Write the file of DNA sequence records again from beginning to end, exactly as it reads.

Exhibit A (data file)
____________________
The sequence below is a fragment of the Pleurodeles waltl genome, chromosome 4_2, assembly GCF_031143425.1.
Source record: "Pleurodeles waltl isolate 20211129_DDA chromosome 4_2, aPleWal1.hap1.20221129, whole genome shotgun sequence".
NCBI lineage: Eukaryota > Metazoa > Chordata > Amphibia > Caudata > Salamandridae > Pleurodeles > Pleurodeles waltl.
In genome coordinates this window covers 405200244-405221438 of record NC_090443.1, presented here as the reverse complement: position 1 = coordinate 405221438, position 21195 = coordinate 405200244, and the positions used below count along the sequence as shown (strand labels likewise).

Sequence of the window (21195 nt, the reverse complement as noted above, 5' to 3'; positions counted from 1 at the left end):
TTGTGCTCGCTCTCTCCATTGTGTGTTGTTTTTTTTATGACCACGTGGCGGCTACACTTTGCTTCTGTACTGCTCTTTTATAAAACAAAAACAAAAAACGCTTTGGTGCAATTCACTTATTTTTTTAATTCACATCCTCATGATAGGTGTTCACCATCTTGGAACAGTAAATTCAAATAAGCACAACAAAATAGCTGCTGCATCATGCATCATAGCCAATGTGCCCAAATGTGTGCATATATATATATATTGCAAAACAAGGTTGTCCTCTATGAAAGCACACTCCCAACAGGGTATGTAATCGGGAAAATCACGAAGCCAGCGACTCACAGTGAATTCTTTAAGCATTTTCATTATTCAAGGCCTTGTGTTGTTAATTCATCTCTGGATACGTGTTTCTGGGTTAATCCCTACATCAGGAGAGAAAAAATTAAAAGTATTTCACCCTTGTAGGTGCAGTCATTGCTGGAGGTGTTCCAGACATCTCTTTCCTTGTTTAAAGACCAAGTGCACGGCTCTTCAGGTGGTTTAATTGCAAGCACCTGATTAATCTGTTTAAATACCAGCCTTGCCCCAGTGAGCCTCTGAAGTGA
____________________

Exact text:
The sequence below is a fragment of the Pleurodeles waltl genome, chromosome 4_2, assembly GCF_031143425.1.
Source record: "Pleurodeles waltl isolate 20211129_DDA chromosome 4_2, aPleWal1.hap1.20221129, whole genome shotgun sequence".
NCBI lineage: Eukaryota > Metazoa > Chordata > Amphibia > Caudata > Salamandridae > Pleurodeles > Pleurodeles waltl.
In genome coordinates this window covers 405200244-405221438 of record NC_090443.1, presented here as the reverse complement: position 1 = coordinate 405221438, position 21195 = coordinate 405200244, and the positions used below count along the sequence as shown (strand labels likewise).

Sequence of the window (21195 nt, the reverse complement as noted above, 5' to 3'; positions counted from 1 at the left end):
TTGTGCTCGCTCTCTCCATTGTGTGTTGTTTTTTTTATGACCACGTGGCGGCTACACTTTGCTTCTGTACTGCTCTTTTATAAAACAAAAACAAAAAACGCTTTGGTGCAATTCACTTATTTTTTTAATTCACATCCTCATGATAGGTGTTCACCATCTTGGAACAGTAAATTCAAATAAGCACAACAAAATAGCTGCTGCATCATGCATCATAGCCAATGTGCCCAAATGTGTGCATATATATATATATTGCAAAACAAGGTTGTCCTCTATGAAAGCACACTCCCAACAGGGTATGTAATCGGGAAAATCACGAAGCCAGCGACTCACAGTGAATTCTTTAAGCATTTTCATTATTCAAGGCCTTGTGTTGTTAATTCATCTCTGGATACGTGTTTCTGGGTTAATCCCTACATCAGGAGAGAAAAAATTAAAAGTATTTCACCCTTGTAGGTGCAGTCATTGCTGGAGGTGTTCCAGACATCTCTTTCCTTGTTTAAAGACCAAGTGCACGGCTCTTCAGGTGGTTTAATTGCAAGCACCTGATTAATCTGTTTAAATACCAGCCTTGCCCCAGTGAGCCTCTGAAGTGA